Nerve agent alarm prompts evacuation of Dirksen Federal Courthouse, but no substance found
The alarm went off around noon, indicating that a possible harmful gas between the 2nd and 16th floors of the courthouse.
A nerve agent alarm was tripped Friday at the Dirksen Federal Courthouse, prompting an evacuation and an hour-long investigation by the Chicago Fire Department that determined the building was safe.
The scene was secured at 1:22 p.m. and people returned to the affected areas, according to fire department spokesman Larry Merritt.
The alarm went off around noon, indicating a possible harmful gas between the 2nd and 16th floors of the courthouse, 219 S. Dearborn St., Merritt said.
Crews evacuated those floors and raised the alarm to a “HazMat level 2,” the highest level possible.
“Crews monitored around the sensor and its intake, but found no evidence of a substance,” Merritt said. There were no injuries or transports, and the alarm was reset.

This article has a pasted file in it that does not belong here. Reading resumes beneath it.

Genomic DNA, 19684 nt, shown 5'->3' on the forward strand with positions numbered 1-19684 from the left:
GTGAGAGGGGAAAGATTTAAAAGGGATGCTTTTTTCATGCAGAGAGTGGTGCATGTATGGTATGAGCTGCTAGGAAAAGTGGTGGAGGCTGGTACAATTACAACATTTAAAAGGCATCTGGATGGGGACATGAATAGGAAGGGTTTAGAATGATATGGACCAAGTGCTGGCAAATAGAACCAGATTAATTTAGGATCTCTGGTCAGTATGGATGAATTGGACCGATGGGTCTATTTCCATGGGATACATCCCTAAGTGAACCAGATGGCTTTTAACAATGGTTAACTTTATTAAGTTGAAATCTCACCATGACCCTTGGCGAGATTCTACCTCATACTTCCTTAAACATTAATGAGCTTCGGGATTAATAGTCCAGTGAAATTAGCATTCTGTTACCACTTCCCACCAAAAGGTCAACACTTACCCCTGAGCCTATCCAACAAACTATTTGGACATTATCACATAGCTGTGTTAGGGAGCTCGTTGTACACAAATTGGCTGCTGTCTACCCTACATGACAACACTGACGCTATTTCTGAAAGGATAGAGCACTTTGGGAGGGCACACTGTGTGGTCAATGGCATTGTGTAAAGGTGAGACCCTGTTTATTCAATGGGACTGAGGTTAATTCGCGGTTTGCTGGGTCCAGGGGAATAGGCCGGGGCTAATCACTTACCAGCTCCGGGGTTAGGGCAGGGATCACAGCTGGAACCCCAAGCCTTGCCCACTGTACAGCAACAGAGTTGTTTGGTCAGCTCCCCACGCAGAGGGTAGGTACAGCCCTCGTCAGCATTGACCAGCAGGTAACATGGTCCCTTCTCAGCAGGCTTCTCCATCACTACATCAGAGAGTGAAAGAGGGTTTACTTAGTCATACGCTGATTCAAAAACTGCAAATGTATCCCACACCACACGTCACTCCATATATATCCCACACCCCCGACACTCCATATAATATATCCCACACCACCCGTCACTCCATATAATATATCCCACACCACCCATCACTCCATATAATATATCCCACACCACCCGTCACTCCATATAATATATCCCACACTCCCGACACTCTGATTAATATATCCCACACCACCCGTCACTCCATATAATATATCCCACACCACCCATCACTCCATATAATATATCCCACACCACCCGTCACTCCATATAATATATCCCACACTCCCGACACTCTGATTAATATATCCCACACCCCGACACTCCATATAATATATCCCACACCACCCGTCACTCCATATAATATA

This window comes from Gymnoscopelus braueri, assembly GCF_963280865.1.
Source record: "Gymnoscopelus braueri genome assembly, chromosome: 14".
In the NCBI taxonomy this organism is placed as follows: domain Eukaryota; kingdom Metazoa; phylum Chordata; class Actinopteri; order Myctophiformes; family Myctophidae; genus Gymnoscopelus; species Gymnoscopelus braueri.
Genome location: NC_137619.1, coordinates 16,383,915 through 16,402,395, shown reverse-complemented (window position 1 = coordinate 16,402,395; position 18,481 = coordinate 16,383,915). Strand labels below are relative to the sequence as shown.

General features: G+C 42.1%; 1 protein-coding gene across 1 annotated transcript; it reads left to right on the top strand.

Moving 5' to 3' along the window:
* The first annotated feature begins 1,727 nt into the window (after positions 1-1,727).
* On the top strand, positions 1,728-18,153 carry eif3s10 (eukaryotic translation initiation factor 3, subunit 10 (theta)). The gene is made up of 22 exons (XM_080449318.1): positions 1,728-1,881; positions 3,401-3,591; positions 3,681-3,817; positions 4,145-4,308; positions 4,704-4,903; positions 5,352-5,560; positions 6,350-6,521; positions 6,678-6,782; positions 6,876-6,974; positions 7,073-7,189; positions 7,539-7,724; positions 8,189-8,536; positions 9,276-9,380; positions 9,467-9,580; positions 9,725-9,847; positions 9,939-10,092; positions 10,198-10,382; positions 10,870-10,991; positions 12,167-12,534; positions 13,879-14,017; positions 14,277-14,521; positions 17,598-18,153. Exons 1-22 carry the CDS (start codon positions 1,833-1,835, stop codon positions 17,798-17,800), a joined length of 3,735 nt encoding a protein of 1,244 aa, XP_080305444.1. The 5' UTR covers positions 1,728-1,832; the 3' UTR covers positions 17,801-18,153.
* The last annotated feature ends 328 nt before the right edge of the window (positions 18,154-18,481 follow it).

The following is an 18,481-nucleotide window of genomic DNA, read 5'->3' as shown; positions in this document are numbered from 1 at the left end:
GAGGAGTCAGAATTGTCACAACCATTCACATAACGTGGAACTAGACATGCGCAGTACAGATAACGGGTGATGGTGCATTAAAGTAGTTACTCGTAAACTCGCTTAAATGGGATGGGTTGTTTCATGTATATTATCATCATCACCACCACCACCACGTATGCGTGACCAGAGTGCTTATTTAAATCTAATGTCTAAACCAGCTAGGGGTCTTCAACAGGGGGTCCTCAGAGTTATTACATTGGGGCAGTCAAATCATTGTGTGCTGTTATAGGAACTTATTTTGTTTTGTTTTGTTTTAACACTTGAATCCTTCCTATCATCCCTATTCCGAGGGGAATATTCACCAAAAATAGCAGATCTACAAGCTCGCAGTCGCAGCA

It’s unclear what set off the alarm.
In February 2019, fire crews responded to a false alarm for a chemical spill at the courthouse. The building’s alarms indicated a hazardous substance in the air, but firefighters’ equipment showed normal air quality readings inside the building.
Nerve agents are man-made, highly poisonous gases that attack the body’s nervous system. In 1995, terrorists used the nerve agent sarin in an attack at the Tokyo subway system, killing 13 people and injuring more than 5,000.